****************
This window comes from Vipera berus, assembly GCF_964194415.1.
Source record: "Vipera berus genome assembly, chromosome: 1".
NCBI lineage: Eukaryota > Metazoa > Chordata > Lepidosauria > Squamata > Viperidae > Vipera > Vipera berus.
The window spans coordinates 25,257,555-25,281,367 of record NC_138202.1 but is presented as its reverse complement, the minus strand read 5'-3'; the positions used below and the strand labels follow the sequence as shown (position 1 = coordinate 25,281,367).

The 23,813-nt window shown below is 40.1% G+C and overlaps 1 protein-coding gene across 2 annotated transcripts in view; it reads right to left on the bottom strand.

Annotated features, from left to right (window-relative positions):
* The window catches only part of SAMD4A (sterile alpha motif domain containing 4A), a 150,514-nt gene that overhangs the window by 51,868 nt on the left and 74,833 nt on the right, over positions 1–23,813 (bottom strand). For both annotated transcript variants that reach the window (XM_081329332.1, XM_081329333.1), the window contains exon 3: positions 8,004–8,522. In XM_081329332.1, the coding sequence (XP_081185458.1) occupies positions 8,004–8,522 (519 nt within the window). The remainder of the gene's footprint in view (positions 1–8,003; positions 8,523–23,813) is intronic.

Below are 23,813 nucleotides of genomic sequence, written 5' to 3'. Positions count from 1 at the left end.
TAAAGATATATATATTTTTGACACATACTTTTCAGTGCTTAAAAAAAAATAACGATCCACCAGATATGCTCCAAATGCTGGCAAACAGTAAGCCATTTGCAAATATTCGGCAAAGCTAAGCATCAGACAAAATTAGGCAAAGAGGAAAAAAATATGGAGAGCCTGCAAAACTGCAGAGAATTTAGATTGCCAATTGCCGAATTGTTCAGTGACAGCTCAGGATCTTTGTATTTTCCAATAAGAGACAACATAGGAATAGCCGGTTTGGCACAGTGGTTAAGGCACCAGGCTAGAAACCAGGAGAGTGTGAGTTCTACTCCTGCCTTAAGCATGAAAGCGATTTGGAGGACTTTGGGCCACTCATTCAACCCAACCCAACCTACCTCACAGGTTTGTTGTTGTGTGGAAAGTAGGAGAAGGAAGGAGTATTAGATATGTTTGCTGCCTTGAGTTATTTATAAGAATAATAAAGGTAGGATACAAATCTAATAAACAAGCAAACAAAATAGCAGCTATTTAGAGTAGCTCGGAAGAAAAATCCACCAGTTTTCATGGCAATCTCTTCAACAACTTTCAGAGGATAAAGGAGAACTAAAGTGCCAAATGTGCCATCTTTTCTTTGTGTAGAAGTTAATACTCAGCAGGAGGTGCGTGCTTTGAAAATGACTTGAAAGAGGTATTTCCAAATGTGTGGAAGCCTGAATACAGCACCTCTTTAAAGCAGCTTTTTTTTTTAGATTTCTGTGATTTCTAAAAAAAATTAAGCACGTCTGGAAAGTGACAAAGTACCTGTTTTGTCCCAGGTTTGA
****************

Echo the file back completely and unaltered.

This window comes from Vipera berus, assembly GCF_964194415.1.
Source record: "Vipera berus genome assembly, chromosome: 1".
NCBI lineage: Eukaryota > Metazoa > Chordata > Lepidosauria > Squamata > Viperidae > Vipera > Vipera berus.
The window spans coordinates 25,257,555-25,281,367 of record NC_138202.1 but is presented as its reverse complement, the minus strand read 5'-3'; the positions used below and the strand labels follow the sequence as shown (position 1 = coordinate 25,281,367).

The 23,813-nt window shown below is 40.1% G+C and overlaps 1 protein-coding gene across 2 annotated transcripts in view; it reads right to left on the bottom strand.

Annotated features, from left to right (window-relative positions):
* The window catches only part of SAMD4A (sterile alpha motif domain containing 4A), a 150,514-nt gene that overhangs the window by 51,868 nt on the left and 74,833 nt on the right, over positions 1–23,813 (bottom strand). For both annotated transcript variants that reach the window (XM_081329332.1, XM_081329333.1), the window contains exon 3: positions 8,004–8,522. In XM_081329332.1, the coding sequence (XP_081185458.1) occupies positions 8,004–8,522 (519 nt within the window). The remainder of the gene's footprint in view (positions 1–8,003; positions 8,523–23,813) is intronic.

Below are 23,813 nucleotides of genomic sequence, written 5' to 3'. Positions count from 1 at the left end.
TAAAGATATATATATTTTTGACACATACTTTTCAGTGCTTAAAAAAAAATAACGATCCACCAGATATGCTCCAAATGCTGGCAAACAGTAAGCCATTTGCAAATATTCGGCAAAGCTAAGCATCAGACAAAATTAGGCAAAGAGGAAAAAAATATGGAGAGCCTGCAAAACTGCAGAGAATTTAGATTGCCAATTGCCGAATTGTTCAGTGACAGCTCAGGATCTTTGTATTTTCCAATAAGAGACAACATAGGAATAGCCGGTTTGGCACAGTGGTTAAGGCACCAGGCTAGAAACCAGGAGAGTGTGAGTTCTACTCCTGCCTTAAGCATGAAAGCGATTTGGAGGACTTTGGGCCACTCATTCAACCCAACCCAACCTACCTCACAGGTTTGTTGTTGTGTGGAAAGTAGGAGAAGGAAGGAGTATTAGATATGTTTGCTGCCTTGAGTTATTTATAAGAATAATAAAGGTAGGATACAAATCTAATAAACAAGCAAACAAAATAGCAGCTATTTAGAGTAGCTCGGAAGAAAAATCCACCAGTTTTCATGGCAATCTCTTCAACAACTTTCAGAGGATAAAGGAGAACTAAAGTGCCAAATGTGCCATCTTTTCTTTGTGTAGAAGTTAATACTCAGCAGGAGGTGCGTGCTTTGAAAATGACTTGAAAGAGGTATTTCCAAATGTGTGGAAGCCTGAATACAGCACCTCTTTAAAGCAGCTTTTTTTTTTAGATTTCTGTGATTTCTAAAAAAAATTAAGCACGTCTGGAAAGTGACAAAGTACCTGTTTTGTCCCAGGTTTGA